SteamVR Games Hit Windows Mixed Reality This Month

We go hands-on with SteamVR

Windows Mixed Reality platform - that's virtual reality to you and I - will be getting access to Steam's VR games starting November 15th, Microsoft tells Glixel.

Specifically, Windows Mixed Reality's SteamVR preview program, which is currently open to developers, will open up to anyone with Windows 10 and when of the currently five available Mixed Reality head-mounted displays.

The SteamVR bridge essentially shuttles people from Windows 10's virtual reality Cliff House to Steam's own virtual reality home. Once there, players can try out any of the SteamVR games they own with mostly good, but occasionally mixed results. The goal is to eventually make all games behave as they should, but Microsoft is still working through the occasional issue, so this is essentially an open beta.

Earlier today, I had a chance to try out SteamVR using Samsung's $500 Odyssey HMD and was impressed with how it worked. Once I was inside Steam's single-room virtual reality home, I was able to pop up a wall-sized, sortable menu of all of the Steam VR games and simply click on one to launch it.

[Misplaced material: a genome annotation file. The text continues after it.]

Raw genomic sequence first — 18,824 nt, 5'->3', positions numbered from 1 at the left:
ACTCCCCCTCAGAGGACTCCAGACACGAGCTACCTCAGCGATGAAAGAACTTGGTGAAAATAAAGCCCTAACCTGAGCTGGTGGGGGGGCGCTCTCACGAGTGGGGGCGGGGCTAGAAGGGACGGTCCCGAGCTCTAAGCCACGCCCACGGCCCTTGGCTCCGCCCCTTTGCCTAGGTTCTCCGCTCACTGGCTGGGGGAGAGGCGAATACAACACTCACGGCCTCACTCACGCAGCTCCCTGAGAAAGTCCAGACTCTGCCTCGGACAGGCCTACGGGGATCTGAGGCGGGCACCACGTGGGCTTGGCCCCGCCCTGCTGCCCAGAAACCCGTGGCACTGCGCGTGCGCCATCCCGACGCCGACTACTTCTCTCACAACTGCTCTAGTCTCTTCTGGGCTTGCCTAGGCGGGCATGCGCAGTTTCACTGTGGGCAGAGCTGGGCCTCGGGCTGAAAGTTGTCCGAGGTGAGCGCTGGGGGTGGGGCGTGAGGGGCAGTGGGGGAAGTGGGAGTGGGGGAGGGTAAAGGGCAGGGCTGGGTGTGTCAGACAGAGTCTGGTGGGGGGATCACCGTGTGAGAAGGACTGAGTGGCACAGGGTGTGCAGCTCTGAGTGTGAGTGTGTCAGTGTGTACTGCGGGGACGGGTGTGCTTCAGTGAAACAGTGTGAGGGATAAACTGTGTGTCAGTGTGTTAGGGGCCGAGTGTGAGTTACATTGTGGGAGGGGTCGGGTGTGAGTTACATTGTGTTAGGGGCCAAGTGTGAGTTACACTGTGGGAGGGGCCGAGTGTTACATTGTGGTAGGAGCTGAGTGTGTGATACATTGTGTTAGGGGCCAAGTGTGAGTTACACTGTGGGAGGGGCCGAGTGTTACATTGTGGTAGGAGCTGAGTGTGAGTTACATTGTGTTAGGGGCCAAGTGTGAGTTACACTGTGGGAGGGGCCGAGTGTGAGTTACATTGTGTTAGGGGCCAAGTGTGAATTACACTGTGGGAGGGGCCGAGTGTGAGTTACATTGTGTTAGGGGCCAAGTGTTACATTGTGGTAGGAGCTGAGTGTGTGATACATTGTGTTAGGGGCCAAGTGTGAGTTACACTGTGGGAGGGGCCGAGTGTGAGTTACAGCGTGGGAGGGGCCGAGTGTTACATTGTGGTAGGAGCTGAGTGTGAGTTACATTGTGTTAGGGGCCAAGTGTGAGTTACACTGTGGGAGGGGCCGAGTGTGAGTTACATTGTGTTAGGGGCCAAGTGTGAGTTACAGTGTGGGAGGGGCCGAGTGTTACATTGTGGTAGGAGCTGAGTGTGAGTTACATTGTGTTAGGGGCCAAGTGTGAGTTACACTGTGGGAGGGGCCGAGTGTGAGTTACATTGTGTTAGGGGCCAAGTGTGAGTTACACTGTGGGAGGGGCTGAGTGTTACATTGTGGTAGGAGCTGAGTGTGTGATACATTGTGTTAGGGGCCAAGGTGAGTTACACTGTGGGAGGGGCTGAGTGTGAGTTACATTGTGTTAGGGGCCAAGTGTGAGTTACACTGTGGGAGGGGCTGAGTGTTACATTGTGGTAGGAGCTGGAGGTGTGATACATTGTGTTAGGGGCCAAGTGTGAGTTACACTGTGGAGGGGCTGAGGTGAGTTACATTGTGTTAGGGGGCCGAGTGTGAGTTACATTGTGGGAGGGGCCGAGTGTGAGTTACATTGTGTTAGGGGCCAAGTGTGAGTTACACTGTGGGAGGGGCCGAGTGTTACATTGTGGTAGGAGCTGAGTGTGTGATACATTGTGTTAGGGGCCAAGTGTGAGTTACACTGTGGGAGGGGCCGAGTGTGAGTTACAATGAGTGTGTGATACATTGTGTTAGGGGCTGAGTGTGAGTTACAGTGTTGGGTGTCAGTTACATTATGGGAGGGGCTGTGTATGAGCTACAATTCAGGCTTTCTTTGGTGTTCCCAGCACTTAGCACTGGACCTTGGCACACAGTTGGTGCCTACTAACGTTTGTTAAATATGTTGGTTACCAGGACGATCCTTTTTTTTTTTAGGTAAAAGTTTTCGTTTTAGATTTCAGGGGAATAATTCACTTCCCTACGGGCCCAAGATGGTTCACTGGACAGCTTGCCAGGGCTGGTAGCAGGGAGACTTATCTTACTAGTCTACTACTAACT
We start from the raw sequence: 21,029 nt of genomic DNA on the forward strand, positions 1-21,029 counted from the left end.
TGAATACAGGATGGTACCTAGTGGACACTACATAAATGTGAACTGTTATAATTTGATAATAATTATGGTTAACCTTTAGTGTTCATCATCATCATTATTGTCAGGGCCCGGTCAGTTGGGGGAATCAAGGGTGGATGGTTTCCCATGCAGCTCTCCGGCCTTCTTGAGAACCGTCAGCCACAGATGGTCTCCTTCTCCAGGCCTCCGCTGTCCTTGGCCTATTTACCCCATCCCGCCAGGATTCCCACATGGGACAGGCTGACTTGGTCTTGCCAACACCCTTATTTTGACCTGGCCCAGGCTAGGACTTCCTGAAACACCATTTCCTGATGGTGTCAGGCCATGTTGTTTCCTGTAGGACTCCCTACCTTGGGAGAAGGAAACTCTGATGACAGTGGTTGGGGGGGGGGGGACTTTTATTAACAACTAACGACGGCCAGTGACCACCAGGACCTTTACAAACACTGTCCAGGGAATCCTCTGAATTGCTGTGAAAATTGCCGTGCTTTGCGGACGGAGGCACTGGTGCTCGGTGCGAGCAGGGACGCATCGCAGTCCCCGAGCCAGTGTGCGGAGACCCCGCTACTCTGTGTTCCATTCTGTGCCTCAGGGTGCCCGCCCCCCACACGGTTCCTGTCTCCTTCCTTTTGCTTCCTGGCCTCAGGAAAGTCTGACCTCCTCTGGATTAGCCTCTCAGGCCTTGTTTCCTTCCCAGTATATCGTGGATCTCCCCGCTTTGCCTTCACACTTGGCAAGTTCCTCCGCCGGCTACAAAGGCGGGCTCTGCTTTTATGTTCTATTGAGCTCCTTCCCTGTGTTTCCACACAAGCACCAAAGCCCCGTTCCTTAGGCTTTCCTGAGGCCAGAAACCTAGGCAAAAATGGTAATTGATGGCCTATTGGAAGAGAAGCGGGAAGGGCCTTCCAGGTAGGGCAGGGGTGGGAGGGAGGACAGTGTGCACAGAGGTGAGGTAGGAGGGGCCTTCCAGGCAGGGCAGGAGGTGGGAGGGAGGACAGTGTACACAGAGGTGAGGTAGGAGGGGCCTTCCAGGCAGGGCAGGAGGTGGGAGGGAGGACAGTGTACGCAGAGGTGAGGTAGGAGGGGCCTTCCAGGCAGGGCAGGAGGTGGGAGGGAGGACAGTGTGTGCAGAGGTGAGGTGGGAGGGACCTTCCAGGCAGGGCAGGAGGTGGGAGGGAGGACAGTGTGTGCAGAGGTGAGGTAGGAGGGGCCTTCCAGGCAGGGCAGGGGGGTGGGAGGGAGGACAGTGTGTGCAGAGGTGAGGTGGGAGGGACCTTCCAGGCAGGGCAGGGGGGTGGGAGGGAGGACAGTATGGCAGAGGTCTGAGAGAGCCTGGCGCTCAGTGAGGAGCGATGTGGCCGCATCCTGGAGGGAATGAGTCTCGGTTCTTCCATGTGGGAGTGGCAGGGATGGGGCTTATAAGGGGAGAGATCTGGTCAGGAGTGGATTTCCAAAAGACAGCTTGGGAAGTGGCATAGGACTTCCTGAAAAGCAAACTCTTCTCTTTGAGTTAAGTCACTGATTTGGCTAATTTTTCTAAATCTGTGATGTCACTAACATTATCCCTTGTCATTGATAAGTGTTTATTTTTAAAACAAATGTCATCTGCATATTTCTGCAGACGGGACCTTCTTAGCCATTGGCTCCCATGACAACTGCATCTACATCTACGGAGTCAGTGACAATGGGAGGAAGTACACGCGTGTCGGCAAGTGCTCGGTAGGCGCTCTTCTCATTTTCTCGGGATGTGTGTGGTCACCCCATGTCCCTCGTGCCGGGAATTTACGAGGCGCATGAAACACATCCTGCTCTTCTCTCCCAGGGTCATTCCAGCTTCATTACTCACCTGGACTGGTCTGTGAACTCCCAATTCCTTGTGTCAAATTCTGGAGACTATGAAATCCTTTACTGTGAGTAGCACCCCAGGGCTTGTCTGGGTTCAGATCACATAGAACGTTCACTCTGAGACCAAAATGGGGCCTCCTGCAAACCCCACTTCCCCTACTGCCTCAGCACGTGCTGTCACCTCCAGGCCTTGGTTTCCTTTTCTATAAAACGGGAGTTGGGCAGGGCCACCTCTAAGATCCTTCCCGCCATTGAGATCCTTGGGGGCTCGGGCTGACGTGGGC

The experience is made all the better by the fact that I was trying it out on the Odyssey, which seems to be one of the top of the line MR HMD's currently available.

The Odyssey features twin 3.5-inch AMOLED screens that deliver a 110-degree field of view. Those lenses deliver 1440x1600 resolution per a screen, which translates to more than 600 PPI. There's two built-in microphones designed to operate a bit like the Kinect microphones, using a phase array to cancel out unwanted noise and deliver solid sound. The built in headphones are made by AKG and deliver 360-degree spatial sound. And the headset features a 4 meter-long cable.

Because the headset is part of Windows Mixed Reality platform, that means it has six degrees of freedom and inside-out tracking. Put another way, the headset knows where you are without you needing to set up any sort of external trackers or cameras. There are also two controllers which track hand movement and feature an array of buttons, sticks and pads, including a touchpad, thumbstuck and enlarged button on the grip to track squeezing.

Most importantly, though, is the software. As with all Windows MR set-ups, you simply need to be running the latest version of Windows 10. While there are only about 60 VR apps and games native to Windows MR, the inclusion of SteamVR delivers most of the best titles currently available.

No word on when Microsoft expects SteamVR to go from open beta to fully polished.